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PT Notes

Damage Mechanism Reviews

PT Notes is a series of topical technical notes on process safety provided periodically by Primatech for your benefit. Please feel free to provide feedback.

Historically, reliance has been placed on PHA teams to identify initiating events for hazard scenarios using their process knowledge and experience. However, it has become apparent that some equipment damage mechanisms may be overlooked.

A number of process safety incidents have resulted from such causes including the Tesoro refinery fire in Anacortes, WA in 2010 and the Chevron refinery fire in Richmond, CA in 2012. The Division of Occupational Safety and Health within the California Department of Industrial Relations has issued amended process safety management regulations that include a requirement to perform damage mechanism reviews (DMRs) in support of PHA studies for petroleum refineries in California.

DMRs are valuable not only for petroleum refineries in California but also for any facility where equipment failures may result in catastrophic accidents regardless of its geographic location.

A damage mechanism is defined as a mechanical, chemical, physical or other process that results in equipment or material degradation such as embrittlement, stress-corrosion cracking, and sulfidation corrosion. Damage mechanisms may cause the failure of process equipment resulting in loss of containment or impaired operability of equipment. They may cause damage to equipment and materials that contain process fluids such as piping, pumps, and valves; equipment and materials that provide safeguards against process incidents such as fireproofing, dikes, and deluge systems; and equipment and materials in utilities and support systems whose failure may impact on or result in a process safety incident. Damage mechanisms can arise internally or externally, such as from internal or external corrosion.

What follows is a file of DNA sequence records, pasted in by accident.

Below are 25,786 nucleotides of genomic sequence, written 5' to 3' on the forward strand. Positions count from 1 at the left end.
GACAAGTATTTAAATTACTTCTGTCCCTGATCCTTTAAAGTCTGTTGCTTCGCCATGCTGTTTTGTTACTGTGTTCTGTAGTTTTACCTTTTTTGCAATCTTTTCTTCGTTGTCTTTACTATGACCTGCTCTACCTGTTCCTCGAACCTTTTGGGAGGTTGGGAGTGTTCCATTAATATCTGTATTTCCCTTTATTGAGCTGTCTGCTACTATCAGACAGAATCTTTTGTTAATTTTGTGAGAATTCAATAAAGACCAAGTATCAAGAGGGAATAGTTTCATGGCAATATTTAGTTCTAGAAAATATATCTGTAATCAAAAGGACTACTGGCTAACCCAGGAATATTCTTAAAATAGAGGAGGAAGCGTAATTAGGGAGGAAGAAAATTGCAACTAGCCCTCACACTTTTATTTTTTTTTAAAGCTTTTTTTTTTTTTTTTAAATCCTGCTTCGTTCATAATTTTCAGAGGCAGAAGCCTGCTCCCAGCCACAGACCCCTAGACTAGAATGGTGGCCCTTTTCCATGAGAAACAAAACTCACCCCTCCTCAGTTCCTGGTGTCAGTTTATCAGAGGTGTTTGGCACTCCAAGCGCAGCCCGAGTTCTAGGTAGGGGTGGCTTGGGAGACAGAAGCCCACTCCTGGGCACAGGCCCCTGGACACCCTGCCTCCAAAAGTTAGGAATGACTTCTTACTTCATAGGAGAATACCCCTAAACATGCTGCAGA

A DMR should be carried out prior to the performance of a PHA study to identify those damage mechanisms that are believed possible for a process. This information is provided to the PHA team for consideration during a study.

Key items to be addressed by a DMR include:

  • Identification of potential damage mechanisms.
  • Determination that the materials of construction are appropriate for their application and resistant to potential damage mechanisms.
  • Methods to prevent the occurrence of damage mechanisms or mitigate damage that may occur.
  • Identification of operating parameters that affect damage mechanisms.
  • An assessment of previous experience with damage mechanisms for the process.
  • A review of industry-wide experience with the process.
  • Identification of applicable standards, codes and practices.

The results of DMRs help to provide more comprehensive identification of hazard scenarios in PHA studies.

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